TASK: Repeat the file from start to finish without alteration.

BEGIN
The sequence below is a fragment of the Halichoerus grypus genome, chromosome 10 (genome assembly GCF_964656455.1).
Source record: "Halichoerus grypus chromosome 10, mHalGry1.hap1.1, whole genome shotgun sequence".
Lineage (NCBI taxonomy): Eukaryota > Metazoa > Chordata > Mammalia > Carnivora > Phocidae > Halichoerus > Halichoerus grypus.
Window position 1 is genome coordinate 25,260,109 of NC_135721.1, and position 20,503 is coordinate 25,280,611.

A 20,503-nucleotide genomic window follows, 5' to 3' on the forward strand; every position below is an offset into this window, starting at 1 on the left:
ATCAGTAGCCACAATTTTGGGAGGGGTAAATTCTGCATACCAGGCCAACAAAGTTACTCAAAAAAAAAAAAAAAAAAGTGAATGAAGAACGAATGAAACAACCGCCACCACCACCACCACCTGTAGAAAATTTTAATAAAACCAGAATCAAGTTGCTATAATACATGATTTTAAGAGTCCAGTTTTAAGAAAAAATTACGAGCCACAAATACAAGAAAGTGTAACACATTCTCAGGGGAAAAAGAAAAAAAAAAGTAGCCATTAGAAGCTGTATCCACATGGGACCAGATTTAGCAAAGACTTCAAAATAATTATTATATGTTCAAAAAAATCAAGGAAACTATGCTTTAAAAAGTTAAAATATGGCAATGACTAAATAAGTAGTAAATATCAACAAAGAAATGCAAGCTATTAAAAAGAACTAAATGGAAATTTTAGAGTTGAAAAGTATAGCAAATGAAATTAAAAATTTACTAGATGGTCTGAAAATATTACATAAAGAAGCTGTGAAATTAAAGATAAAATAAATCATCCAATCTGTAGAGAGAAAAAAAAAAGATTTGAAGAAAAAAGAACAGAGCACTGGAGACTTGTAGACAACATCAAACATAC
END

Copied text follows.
The sequence below is a fragment of the Halichoerus grypus genome, chromosome 10 (genome assembly GCF_964656455.1).
Source record: "Halichoerus grypus chromosome 10, mHalGry1.hap1.1, whole genome shotgun sequence".
Lineage (NCBI taxonomy): Eukaryota > Metazoa > Chordata > Mammalia > Carnivora > Phocidae > Halichoerus > Halichoerus grypus.
Window position 1 is genome coordinate 25,260,109 of NC_135721.1, and position 20,503 is coordinate 25,280,611.

A 20,503-nucleotide genomic window follows, 5' to 3' on the forward strand; every position below is an offset into this window, starting at 1 on the left:
ATCAGTAGCCACAATTTTGGGAGGGGTAAATTCTGCATACCAGGCCAACAAAGTTACTCAAAAAAAAAAAAAAAAAAGTGAATGAAGAACGAATGAAACAACCGCCACCACCACCACCACCTGTAGAAAATTTTAATAAAACCAGAATCAAGTTGCTATAATACATGATTTTAAGAGTCCAGTTTTAAGAAAAAATTACGAGCCACAAATACAAGAAAGTGTAACACATTCTCAGGGGAAAAAGAAAAAAAAAAGTAGCCATTAGAAGCTGTATCCACATGGGACCAGATTTAGCAAAGACTTCAAAATAATTATTATATGTTCAAAAAAATCAAGGAAACTATGCTTTAAAAAGTTAAAATATGGCAATGACTAAATAAGTAGTAAATATCAACAAAGAAATGCAAGCTATTAAAAAGAACTAAATGGAAATTTTAGAGTTGAAAAGTATAGCAAATGAAATTAAAAATTTACTAGATGGTCTGAAAATATTACATAAAGAAGCTGTGAAATTAAAGATAAAATAAATCATCCAATCTGTAGAGAGAAAAAAAAAAGATTTGAAGAAAAAAGAACAGAGCACTGGAGACTTGTAGACAACATCAAACATAC